(October 19, 2020 / JNS) French police on Monday raided the offices of Islamic organizations and detained foreign nationals suspected of extremist religious beliefs, following the beheading on Friday of a history teacher at a school in an upscale Paris suburb, Reuters reported.
According to the report, Samuel Paty, 47, was decapitated in broad daylight outside his school on Oct. 16 by 18-year-old Chechen refugee Abdoullakh Abouyezidovitch A. Police who arrived on the scene shot and killed the assailant who—according to witness testimonies—shouted “Allahu Akbar” [“God is great” in Arabic] and tried to attack the officers.
France 24 reported that witnesses said the perpetrator was at the school on Friday afternoon, asking students where he could find Paty.
Police on Saturday detained 10 people in connection with the attack, the report said.
Among these was the father of a 13-year-old student of Paty’s, who had complained about the teacher’s use of caricatures of the Prophet Mohammad in a class on freedom of expression.
Another detainee, according to the report, was Moroccan-born Abdelhakim Sefriuoi, who police said used social media to campaign against Paty. One source in the French judicial system told Reuters that Sefriuoi had engaged in similar campaigns against “Islamophobia” in the past, and security sources confirmed that he has been on the French intelligence watchlist for more than 15 years.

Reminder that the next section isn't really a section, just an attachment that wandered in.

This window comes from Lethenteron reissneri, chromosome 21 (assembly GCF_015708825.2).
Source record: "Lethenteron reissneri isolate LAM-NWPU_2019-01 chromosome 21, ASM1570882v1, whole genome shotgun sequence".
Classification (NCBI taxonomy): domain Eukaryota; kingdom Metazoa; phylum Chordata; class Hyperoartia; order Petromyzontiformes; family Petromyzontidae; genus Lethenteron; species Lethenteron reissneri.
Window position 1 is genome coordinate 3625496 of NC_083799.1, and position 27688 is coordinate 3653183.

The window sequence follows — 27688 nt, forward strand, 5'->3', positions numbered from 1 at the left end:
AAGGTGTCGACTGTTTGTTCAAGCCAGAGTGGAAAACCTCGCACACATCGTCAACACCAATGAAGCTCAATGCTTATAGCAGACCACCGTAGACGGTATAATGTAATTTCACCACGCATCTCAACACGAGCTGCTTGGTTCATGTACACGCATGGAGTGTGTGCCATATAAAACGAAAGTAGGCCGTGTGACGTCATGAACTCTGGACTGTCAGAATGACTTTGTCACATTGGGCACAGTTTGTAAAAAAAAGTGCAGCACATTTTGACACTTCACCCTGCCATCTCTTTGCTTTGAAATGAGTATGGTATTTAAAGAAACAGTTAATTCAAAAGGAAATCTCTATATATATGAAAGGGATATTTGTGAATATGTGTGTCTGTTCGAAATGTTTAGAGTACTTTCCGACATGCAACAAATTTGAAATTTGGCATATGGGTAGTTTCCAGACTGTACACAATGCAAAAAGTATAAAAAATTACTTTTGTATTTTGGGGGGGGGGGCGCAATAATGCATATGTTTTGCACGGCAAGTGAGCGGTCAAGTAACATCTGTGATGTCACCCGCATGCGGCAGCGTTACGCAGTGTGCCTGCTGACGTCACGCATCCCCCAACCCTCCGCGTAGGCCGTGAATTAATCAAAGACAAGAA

Interior Minister Gerald Darmanin said that calls for action against Paty from the above two suspects led to his killing, as they served as a fatwa [Islamic degree] against him.
Meanwhile, thousands of people held protest rallies across France on Sunday against the violent incident, which served as a reminder of the 2015 killing spree on employees of the Charlie Hebdo satirical newspaper for publishing Muhammad cartoons, France 24 reported.
The office of French President Emmanuel Macron announced that a national tribute would be held for Paty on Wednesday, according to the report.
Jewish News Syndicate
With geographic, political and social divides growing wider, high-quality reporting and informed analysis are more important than ever to keep people connected.
Our ability to cover the most important issues in Israel and throughout the Jewish world—without the standard media bias—depends on the support of committed readers.
If you appreciate the value of our news service and recognize how JNS stands out among the competition, please click on the link and make a one-time or monthly contribution.
We appreciate your support.